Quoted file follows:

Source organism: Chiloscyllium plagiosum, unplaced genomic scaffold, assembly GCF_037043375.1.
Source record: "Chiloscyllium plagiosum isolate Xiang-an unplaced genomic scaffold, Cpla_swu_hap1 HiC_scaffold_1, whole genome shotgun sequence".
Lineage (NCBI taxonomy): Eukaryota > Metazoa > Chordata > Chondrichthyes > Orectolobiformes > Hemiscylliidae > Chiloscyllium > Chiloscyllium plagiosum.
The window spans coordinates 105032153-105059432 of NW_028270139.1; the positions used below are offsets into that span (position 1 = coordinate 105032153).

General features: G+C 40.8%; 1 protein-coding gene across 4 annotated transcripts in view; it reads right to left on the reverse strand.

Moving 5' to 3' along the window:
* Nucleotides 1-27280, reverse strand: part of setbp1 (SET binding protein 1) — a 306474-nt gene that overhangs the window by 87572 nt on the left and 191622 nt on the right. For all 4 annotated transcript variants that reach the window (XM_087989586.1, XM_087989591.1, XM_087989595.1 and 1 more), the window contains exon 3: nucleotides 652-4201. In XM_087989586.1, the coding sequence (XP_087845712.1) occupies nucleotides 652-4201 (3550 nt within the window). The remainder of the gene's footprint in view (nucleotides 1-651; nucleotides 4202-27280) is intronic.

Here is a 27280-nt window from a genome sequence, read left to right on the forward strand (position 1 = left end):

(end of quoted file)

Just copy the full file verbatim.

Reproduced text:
Source organism: Chiloscyllium plagiosum, unplaced genomic scaffold, assembly GCF_037043375.1.
Source record: "Chiloscyllium plagiosum isolate Xiang-an unplaced genomic scaffold, Cpla_swu_hap1 HiC_scaffold_1, whole genome shotgun sequence".
Lineage (NCBI taxonomy): Eukaryota > Metazoa > Chordata > Chondrichthyes > Orectolobiformes > Hemiscylliidae > Chiloscyllium > Chiloscyllium plagiosum.
The window spans coordinates 105032153-105059432 of NW_028270139.1; the positions used below are offsets into that span (position 1 = coordinate 105032153).

General features: G+C 40.8%; 1 protein-coding gene across 4 annotated transcripts in view; it reads right to left on the reverse strand.

Moving 5' to 3' along the window:
* Nucleotides 1-27280, reverse strand: part of setbp1 (SET binding protein 1) — a 306474-nt gene that overhangs the window by 87572 nt on the left and 191622 nt on the right. For all 4 annotated transcript variants that reach the window (XM_087989586.1, XM_087989591.1, XM_087989595.1 and 1 more), the window contains exon 3: nucleotides 652-4201. In XM_087989586.1, the coding sequence (XP_087845712.1) occupies nucleotides 652-4201 (3550 nt within the window). The remainder of the gene's footprint in view (nucleotides 1-651; nucleotides 4202-27280) is intronic.

Here is a 27280-nt window from a genome sequence, read left to right on the forward strand (position 1 = left end):